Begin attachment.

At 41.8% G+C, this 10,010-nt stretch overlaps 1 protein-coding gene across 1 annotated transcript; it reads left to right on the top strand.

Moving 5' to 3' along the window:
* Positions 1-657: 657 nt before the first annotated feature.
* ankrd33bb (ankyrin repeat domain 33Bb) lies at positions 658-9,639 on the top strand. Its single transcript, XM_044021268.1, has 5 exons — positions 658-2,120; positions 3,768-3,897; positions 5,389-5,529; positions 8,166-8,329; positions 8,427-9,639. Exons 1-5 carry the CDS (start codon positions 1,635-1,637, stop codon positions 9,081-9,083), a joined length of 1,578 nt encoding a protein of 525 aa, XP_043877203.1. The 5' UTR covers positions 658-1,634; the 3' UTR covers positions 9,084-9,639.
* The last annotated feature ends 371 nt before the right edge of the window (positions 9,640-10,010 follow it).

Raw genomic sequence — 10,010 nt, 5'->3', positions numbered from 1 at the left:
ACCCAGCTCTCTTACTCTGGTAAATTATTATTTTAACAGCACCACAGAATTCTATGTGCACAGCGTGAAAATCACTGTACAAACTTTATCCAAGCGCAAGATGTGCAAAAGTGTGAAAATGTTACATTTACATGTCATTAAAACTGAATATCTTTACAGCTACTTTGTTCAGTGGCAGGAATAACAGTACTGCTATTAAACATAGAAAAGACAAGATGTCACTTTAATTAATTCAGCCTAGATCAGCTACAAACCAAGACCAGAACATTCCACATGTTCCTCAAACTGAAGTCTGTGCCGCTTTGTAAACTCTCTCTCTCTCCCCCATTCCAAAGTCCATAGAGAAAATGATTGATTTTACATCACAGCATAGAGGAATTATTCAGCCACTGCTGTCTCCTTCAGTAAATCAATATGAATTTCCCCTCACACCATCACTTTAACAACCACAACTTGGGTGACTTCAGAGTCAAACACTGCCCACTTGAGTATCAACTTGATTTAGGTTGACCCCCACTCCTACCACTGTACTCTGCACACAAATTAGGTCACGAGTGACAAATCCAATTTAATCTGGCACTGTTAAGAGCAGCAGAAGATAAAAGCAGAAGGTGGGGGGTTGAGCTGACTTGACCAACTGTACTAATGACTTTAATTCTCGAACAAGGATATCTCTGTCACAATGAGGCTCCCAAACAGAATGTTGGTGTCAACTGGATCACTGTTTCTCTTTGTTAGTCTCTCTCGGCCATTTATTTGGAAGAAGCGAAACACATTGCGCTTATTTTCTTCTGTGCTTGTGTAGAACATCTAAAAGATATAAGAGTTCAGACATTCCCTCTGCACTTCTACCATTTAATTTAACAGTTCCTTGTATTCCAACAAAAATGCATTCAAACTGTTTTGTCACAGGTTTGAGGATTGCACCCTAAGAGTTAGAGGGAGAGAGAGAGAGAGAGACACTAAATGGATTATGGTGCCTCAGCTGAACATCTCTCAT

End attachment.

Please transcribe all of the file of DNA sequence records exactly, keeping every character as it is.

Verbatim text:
At 41.8% G+C, this 10,010-nt stretch overlaps 1 protein-coding gene across 1 annotated transcript; it reads left to right on the top strand.

Moving 5' to 3' along the window:
* Positions 1-657: 657 nt before the first annotated feature.
* ankrd33bb (ankyrin repeat domain 33Bb) lies at positions 658-9,639 on the top strand. Its single transcript, XM_044021268.1, has 5 exons — positions 658-2,120; positions 3,768-3,897; positions 5,389-5,529; positions 8,166-8,329; positions 8,427-9,639. Exons 1-5 carry the CDS (start codon positions 1,635-1,637, stop codon positions 9,081-9,083), a joined length of 1,578 nt encoding a protein of 525 aa, XP_043877203.1. The 5' UTR covers positions 658-1,634; the 3' UTR covers positions 9,084-9,639.
* The last annotated feature ends 371 nt before the right edge of the window (positions 9,640-10,010 follow it).

Raw genomic sequence — 10,010 nt, 5'->3', positions numbered from 1 at the left:
ACCCAGCTCTCTTACTCTGGTAAATTATTATTTTAACAGCACCACAGAATTCTATGTGCACAGCGTGAAAATCACTGTACAAACTTTATCCAAGCGCAAGATGTGCAAAAGTGTGAAAATGTTACATTTACATGTCATTAAAACTGAATATCTTTACAGCTACTTTGTTCAGTGGCAGGAATAACAGTACTGCTATTAAACATAGAAAAGACAAGATGTCACTTTAATTAATTCAGCCTAGATCAGCTACAAACCAAGACCAGAACATTCCACATGTTCCTCAAACTGAAGTCTGTGCCGCTTTGTAAACTCTCTCTCTCTCCCCCATTCCAAAGTCCATAGAGAAAATGATTGATTTTACATCACAGCATAGAGGAATTATTCAGCCACTGCTGTCTCCTTCAGTAAATCAATATGAATTTCCCCTCACACCATCACTTTAACAACCACAACTTGGGTGACTTCAGAGTCAAACACTGCCCACTTGAGTATCAACTTGATTTAGGTTGACCCCCACTCCTACCACTGTACTCTGCACACAAATTAGGTCACGAGTGACAAATCCAATTTAATCTGGCACTGTTAAGAGCAGCAGAAGATAAAAGCAGAAGGTGGGGGGTTGAGCTGACTTGACCAACTGTACTAATGACTTTAATTCTCGAACAAGGATATCTCTGTCACAATGAGGCTCCCAAACAGAATGTTGGTGTCAACTGGATCACTGTTTCTCTTTGTTAGTCTCTCTCGGCCATTTATTTGGAAGAAGCGAAACACATTGCGCTTATTTTCTTCTGTGCTTGTGTAGAACATCTAAAAGATATAAGAGTTCAGACATTCCCTCTGCACTTCTACCATTTAATTTAACAGTTCCTTGTATTCCAACAAAAATGCATTCAAACTGTTTTGTCACAGGTTTGAGGATTGCACCCTAAGAGTTAGAGGGAGAGAGAGAGAGAGAGACACTAAATGGATTATGGTGCCTCAGCTGAACATCTCTCAT